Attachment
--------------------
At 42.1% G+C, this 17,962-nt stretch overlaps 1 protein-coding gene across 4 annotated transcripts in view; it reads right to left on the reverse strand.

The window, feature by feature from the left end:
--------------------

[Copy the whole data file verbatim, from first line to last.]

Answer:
At 42.1% G+C, this 17,962-nt stretch overlaps 1 protein-coding gene across 4 annotated transcripts in view; it reads right to left on the reverse strand.

The window, feature by feature from the left end: